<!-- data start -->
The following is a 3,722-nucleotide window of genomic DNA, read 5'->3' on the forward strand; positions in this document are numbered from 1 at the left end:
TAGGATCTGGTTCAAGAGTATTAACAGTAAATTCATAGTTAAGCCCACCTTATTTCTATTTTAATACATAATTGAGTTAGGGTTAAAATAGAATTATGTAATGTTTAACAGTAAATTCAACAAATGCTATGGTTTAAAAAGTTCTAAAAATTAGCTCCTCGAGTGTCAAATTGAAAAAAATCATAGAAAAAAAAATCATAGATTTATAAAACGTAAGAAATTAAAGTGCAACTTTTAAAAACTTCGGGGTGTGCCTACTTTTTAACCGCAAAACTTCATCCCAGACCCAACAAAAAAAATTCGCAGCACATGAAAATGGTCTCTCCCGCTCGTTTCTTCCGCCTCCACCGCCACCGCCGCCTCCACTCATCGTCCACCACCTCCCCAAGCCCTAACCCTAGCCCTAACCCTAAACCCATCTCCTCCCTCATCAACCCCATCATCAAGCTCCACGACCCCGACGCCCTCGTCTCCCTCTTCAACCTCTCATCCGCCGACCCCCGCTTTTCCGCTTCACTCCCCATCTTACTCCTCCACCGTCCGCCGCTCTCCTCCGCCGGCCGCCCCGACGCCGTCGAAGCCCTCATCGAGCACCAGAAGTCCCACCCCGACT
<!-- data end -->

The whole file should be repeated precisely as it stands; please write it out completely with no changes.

The following is a 3,722-nucleotide window of genomic DNA, read 5'->3' on the forward strand; positions in this document are numbered from 1 at the left end:
TAGGATCTGGTTCAAGAGTATTAACAGTAAATTCATAGTTAAGCCCACCTTATTTCTATTTTAATACATAATTGAGTTAGGGTTAAAATAGAATTATGTAATGTTTAACAGTAAATTCAACAAATGCTATGGTTTAAAAAGTTCTAAAAATTAGCTCCTCGAGTGTCAAATTGAAAAAAATCATAGAAAAAAAAATCATAGATTTATAAAACGTAAGAAATTAAAGTGCAACTTTTAAAAACTTCGGGGTGTGCCTACTTTTTAACCGCAAAACTTCATCCCAGACCCAACAAAAAAAATTCGCAGCACATGAAAATGGTCTCTCCCGCTCGTTTCTTCCGCCTCCACCGCCACCGCCGCCTCCACTCATCGTCCACCACCTCCCCAAGCCCTAACCCTAGCCCTAACCCTAAACCCATCTCCTCCCTCATCAACCCCATCATCAAGCTCCACGACCCCGACGCCCTCGTCTCCCTCTTCAACCTCTCATCCGCCGACCCCCGCTTTTCCGCTTCACTCCCCATCTTACTCCTCCACCGTCCGCCGCTCTCCTCCGCCGGCCGCCCCGACGCCGTCGAAGCCCTCATCGAGCACCAGAAGTCCCACCCCGACT